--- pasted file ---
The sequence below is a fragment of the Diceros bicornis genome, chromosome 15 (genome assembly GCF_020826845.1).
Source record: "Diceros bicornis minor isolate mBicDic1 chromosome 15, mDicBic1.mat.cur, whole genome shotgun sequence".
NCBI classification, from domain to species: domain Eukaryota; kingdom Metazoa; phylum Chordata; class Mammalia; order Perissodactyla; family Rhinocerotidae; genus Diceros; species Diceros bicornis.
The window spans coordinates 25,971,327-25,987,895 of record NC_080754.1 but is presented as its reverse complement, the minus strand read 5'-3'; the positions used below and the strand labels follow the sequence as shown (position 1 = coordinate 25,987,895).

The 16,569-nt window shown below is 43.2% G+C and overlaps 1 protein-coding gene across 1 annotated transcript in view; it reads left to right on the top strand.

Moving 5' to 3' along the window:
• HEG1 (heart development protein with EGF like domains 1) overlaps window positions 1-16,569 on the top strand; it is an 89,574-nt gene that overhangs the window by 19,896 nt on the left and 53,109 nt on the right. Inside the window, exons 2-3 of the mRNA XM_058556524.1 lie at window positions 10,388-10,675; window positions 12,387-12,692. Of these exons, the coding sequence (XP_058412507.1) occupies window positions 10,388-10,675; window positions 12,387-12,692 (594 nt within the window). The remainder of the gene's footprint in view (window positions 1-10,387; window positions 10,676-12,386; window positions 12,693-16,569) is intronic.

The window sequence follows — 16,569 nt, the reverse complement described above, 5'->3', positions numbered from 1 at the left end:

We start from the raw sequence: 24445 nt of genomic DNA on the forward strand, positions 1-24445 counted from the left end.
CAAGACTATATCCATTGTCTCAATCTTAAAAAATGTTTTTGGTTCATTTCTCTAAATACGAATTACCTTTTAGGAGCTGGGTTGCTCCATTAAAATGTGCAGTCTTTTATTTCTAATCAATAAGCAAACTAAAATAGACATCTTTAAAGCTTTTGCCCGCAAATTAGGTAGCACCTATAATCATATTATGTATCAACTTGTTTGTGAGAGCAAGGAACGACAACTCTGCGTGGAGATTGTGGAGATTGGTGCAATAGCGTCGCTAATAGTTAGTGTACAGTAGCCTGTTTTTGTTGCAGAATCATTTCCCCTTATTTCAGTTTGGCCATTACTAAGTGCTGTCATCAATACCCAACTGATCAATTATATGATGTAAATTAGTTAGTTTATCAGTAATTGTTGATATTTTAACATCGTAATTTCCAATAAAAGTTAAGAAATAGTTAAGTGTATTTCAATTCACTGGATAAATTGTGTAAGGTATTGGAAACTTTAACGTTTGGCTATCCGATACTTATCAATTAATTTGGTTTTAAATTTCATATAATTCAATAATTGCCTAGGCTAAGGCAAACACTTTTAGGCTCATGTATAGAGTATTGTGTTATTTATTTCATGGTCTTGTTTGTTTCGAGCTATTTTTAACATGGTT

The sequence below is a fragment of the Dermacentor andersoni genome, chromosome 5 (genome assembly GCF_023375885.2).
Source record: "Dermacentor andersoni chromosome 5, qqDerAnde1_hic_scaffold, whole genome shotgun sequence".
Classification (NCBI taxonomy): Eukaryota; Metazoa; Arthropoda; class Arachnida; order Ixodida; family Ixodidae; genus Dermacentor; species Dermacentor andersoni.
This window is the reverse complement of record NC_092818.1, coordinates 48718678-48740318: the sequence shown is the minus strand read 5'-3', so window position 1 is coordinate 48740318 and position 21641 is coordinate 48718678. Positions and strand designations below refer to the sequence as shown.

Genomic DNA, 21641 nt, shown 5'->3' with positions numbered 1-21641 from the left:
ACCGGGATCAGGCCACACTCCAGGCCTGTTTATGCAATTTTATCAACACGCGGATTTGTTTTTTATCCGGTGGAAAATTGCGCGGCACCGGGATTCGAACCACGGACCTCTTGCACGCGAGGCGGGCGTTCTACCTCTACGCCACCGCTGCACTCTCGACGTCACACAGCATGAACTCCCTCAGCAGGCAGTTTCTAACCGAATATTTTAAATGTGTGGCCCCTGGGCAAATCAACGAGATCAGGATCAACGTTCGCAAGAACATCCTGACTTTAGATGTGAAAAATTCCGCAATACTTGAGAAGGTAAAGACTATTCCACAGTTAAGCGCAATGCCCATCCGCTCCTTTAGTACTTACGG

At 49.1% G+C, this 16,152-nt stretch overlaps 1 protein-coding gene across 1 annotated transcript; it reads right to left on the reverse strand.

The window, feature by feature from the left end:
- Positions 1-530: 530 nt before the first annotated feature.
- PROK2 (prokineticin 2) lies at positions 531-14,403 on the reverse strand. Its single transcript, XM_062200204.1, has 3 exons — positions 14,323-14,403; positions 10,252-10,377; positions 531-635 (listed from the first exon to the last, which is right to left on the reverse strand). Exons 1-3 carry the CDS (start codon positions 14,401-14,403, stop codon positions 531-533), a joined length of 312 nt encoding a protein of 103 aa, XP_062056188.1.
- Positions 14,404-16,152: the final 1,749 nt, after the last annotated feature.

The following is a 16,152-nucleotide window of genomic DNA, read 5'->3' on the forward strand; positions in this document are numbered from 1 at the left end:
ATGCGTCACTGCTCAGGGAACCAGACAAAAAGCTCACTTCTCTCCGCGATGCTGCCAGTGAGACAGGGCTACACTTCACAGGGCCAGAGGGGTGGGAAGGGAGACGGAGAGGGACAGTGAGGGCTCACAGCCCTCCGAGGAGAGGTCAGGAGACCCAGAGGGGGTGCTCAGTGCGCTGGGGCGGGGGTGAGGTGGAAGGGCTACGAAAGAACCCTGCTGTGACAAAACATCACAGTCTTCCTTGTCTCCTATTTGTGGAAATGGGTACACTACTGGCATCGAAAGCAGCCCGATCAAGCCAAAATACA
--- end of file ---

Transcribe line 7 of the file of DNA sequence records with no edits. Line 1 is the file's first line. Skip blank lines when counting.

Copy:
• HEG1 (heart development protein with EGF like domains 1) overlaps window positions 1-16,569 on the top strand; it is an 89,574-nt gene that overhangs the window by 19,896 nt on the left and 53,109 nt on the right. Inside the window, exons 2-3 of the mRNA XM_058556524.1 lie at window positions 10,388-10,675; window positions 12,387-12,692. Of these exons, the coding sequence (XP_058412507.1) occupies window positions 10,388-10,675; window positions 12,387-12,692 (594 nt within the window). The remainder of the gene's footprint in view (window positions 1-10,387; window positions 10,676-12,386; window positions 12,693-16,569) is intronic.